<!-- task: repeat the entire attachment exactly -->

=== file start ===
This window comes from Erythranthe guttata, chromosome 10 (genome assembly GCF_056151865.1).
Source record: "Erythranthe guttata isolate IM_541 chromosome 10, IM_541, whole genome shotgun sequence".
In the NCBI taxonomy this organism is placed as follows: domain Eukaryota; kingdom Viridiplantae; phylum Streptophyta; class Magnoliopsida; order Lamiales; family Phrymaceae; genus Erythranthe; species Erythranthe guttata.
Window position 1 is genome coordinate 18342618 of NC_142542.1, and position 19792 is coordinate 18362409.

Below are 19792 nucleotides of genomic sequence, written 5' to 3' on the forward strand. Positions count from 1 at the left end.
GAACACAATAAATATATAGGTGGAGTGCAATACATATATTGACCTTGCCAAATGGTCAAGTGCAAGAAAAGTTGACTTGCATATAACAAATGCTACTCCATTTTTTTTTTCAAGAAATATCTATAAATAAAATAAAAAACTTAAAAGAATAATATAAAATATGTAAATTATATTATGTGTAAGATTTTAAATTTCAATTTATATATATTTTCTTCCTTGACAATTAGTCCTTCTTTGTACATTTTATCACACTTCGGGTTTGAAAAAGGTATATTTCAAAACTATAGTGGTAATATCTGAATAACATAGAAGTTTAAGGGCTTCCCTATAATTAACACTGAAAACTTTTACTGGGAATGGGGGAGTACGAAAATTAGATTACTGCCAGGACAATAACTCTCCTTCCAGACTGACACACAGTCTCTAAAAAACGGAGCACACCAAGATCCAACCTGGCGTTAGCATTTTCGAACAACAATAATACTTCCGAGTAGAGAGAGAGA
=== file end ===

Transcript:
This window comes from Erythranthe guttata, chromosome 10 (genome assembly GCF_056151865.1).
Source record: "Erythranthe guttata isolate IM_541 chromosome 10, IM_541, whole genome shotgun sequence".
In the NCBI taxonomy this organism is placed as follows: domain Eukaryota; kingdom Viridiplantae; phylum Streptophyta; class Magnoliopsida; order Lamiales; family Phrymaceae; genus Erythranthe; species Erythranthe guttata.
Window position 1 is genome coordinate 18342618 of NC_142542.1, and position 19792 is coordinate 18362409.

Below are 19792 nucleotides of genomic sequence, written 5' to 3' on the forward strand. Positions count from 1 at the left end.
GAACACAATAAATATATAGGTGGAGTGCAATACATATATTGACCTTGCCAAATGGTCAAGTGCAAGAAAAGTTGACTTGCATATAACAAATGCTACTCCATTTTTTTTTTCAAGAAATATCTATAAATAAAATAAAAAACTTAAAAGAATAATATAAAATATGTAAATTATATTATGTGTAAGATTTTAAATTTCAATTTATATATATTTTCTTCCTTGACAATTAGTCCTTCTTTGTACATTTTATCACACTTCGGGTTTGAAAAAGGTATATTTCAAAACTATAGTGGTAATATCTGAATAACATAGAAGTTTAAGGGCTTCCCTATAATTAACACTGAAAACTTTTACTGGGAATGGGGGAGTACGAAAATTAGATTACTGCCAGGACAATAACTCTCCTTCCAGACTGACACACAGTCTCTAAAAAACGGAGCACACCAAGATCCAACCTGGCGTTAGCATTTTCGAACAACAATAATACTTCCGAGTAGAGAGAGAGA